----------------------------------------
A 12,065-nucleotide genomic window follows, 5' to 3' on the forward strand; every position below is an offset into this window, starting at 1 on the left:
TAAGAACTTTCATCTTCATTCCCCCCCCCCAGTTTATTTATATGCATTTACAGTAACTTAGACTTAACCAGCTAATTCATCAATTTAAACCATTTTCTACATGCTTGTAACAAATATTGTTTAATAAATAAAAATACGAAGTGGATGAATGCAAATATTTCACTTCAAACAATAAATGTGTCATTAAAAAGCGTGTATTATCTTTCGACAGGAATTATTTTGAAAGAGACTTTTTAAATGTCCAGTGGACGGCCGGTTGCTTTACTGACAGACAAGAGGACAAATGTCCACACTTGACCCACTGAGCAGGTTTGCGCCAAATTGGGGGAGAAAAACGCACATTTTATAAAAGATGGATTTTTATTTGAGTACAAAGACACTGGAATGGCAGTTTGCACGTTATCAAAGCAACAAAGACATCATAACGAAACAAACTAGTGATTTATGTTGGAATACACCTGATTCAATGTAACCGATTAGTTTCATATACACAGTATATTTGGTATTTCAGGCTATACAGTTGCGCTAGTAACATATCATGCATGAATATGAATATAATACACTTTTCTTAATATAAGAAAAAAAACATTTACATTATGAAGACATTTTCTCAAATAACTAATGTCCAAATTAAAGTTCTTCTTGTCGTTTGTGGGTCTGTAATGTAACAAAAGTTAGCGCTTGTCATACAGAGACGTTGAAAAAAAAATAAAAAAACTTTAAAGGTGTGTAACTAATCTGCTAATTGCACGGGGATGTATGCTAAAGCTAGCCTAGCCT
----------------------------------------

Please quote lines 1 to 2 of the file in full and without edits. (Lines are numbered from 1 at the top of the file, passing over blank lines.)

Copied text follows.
A 12,065-nucleotide genomic window follows, 5' to 3' on the forward strand; every position below is an offset into this window, starting at 1 on the left:
TAAGAACTTTCATCTTCATTCCCCCCCCCCAGTTTATTTATATGCATTTACAGTAACTTAGACTTAACCAGCTAATTCATCAATTTAAACCATTTTCTACATGCTTGTAACAAATATTGTTTAATAAATAAAAATACGAAGTGGATGAATGCAAATATTTCACTTCAAACAATAAATGTGTCATTAAAAAGCGTGTATTATCTTTCGACAGGAATTATTTTGAAAGAGACTTTTTAAATGTCCAGTGGACGGCCGGTTGCTTTACTGACAGACAAGAGGACAAATGTCCACACTTGACCCACTGAGCAGGTTTGCGCCAAATTGGGGGAGAAAAACGCACATTTTATAAAAGATGGATTTTTATTTGAGTACAAAGACACTGGAATGGCAGTTTGCACGTTATCAAAGCAACAAAGACATCATAACGAAACAAACTAGTGATTTATGTTGGAATACACCTGATTCAATGTAACCGATTAGTTTCATATACACAGTATATTTGGTATTTCAGGCTATACAGTTGCGCTAGTAACATATCATGCATGAATATGAATATAATACACTTTTCTTAATATAAGAAAAAAAACATTTACATTATGAAGACATTTTCTCAAATAACTAATGTCCAAATTAAAGTTCTTCTTGTCGTTTGTGGGTCTGTAATGTAACAAAAGTTAGCGCTTGTCATACAGAGACGTTGAAAAAAAAATAAAAAAACTTTAAAGGTGTGTAACTAATCTGCTAATTGCACGGGGATGTATGCTAAAGCTAGCCTAGCCT